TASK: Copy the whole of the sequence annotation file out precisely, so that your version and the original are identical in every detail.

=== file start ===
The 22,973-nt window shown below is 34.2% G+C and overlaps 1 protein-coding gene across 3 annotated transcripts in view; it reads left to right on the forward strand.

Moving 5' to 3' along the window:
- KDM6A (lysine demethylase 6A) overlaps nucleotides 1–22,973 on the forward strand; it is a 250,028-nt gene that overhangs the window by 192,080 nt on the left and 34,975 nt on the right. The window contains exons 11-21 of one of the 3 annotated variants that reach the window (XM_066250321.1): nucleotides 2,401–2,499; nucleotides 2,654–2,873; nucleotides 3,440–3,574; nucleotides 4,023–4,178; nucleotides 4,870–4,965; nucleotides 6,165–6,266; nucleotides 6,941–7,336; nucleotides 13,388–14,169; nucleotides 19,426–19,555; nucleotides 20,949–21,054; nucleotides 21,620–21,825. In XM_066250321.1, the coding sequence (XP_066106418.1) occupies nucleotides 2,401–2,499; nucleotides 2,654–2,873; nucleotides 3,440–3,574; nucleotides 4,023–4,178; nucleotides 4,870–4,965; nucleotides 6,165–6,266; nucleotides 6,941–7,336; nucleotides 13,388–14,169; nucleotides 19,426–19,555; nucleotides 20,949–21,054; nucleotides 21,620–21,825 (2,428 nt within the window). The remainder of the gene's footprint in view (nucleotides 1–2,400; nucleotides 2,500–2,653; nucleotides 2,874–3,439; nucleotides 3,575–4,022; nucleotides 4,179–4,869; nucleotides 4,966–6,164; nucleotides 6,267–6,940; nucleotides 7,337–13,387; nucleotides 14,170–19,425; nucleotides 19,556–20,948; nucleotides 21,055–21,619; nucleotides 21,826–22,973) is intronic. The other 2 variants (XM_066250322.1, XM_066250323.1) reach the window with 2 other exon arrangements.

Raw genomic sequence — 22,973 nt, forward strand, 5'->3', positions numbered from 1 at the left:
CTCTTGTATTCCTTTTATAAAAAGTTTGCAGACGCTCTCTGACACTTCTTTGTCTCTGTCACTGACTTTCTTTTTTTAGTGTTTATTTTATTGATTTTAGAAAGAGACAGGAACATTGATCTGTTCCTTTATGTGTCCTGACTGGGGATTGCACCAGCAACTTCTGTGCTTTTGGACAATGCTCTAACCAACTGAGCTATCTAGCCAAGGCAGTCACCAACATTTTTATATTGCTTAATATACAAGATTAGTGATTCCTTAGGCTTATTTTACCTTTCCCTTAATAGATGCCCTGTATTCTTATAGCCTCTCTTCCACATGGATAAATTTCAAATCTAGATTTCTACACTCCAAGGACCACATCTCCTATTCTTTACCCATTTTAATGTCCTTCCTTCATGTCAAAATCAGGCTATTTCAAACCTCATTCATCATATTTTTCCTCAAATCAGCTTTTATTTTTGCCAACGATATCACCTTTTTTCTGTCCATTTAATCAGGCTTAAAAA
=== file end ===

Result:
The 22,973-nt window shown below is 34.2% G+C and overlaps 1 protein-coding gene across 3 annotated transcripts in view; it reads left to right on the forward strand.

Moving 5' to 3' along the window:
- KDM6A (lysine demethylase 6A) overlaps nucleotides 1–22,973 on the forward strand; it is a 250,028-nt gene that overhangs the window by 192,080 nt on the left and 34,975 nt on the right. The window contains exons 11-21 of one of the 3 annotated variants that reach the window (XM_066250321.1): nucleotides 2,401–2,499; nucleotides 2,654–2,873; nucleotides 3,440–3,574; nucleotides 4,023–4,178; nucleotides 4,870–4,965; nucleotides 6,165–6,266; nucleotides 6,941–7,336; nucleotides 13,388–14,169; nucleotides 19,426–19,555; nucleotides 20,949–21,054; nucleotides 21,620–21,825. In XM_066250321.1, the coding sequence (XP_066106418.1) occupies nucleotides 2,401–2,499; nucleotides 2,654–2,873; nucleotides 3,440–3,574; nucleotides 4,023–4,178; nucleotides 4,870–4,965; nucleotides 6,165–6,266; nucleotides 6,941–7,336; nucleotides 13,388–14,169; nucleotides 19,426–19,555; nucleotides 20,949–21,054; nucleotides 21,620–21,825 (2,428 nt within the window). The remainder of the gene's footprint in view (nucleotides 1–2,400; nucleotides 2,500–2,653; nucleotides 2,874–3,439; nucleotides 3,575–4,022; nucleotides 4,179–4,869; nucleotides 4,966–6,164; nucleotides 6,267–6,940; nucleotides 7,337–13,387; nucleotides 14,170–19,425; nucleotides 19,556–20,948; nucleotides 21,055–21,619; nucleotides 21,826–22,973) is intronic. The other 2 variants (XM_066250322.1, XM_066250323.1) reach the window with 2 other exon arrangements.

Raw genomic sequence — 22,973 nt, forward strand, 5'->3', positions numbered from 1 at the left:
CTCTTGTATTCCTTTTATAAAAAGTTTGCAGACGCTCTCTGACACTTCTTTGTCTCTGTCACTGACTTTCTTTTTTTAGTGTTTATTTTATTGATTTTAGAAAGAGACAGGAACATTGATCTGTTCCTTTATGTGTCCTGACTGGGGATTGCACCAGCAACTTCTGTGCTTTTGGACAATGCTCTAACCAACTGAGCTATCTAGCCAAGGCAGTCACCAACATTTTTATATTGCTTAATATACAAGATTAGTGATTCCTTAGGCTTATTTTACCTTTCCCTTAATAGATGCCCTGTATTCTTATAGCCTCTCTTCCACATGGATAAATTTCAAATCTAGATTTCTACACTCCAAGGACCACATCTCCTATTCTTTACCCATTTTAATGTCCTTCCTTCATGTCAAAATCAGGCTATTTCAAACCTCATTCATCATATTTTTCCTCAAATCAGCTTTTATTTTTGCCAACGATATCACCTTTTTTCTGTCCATTTAATCAGGCTTAAAAA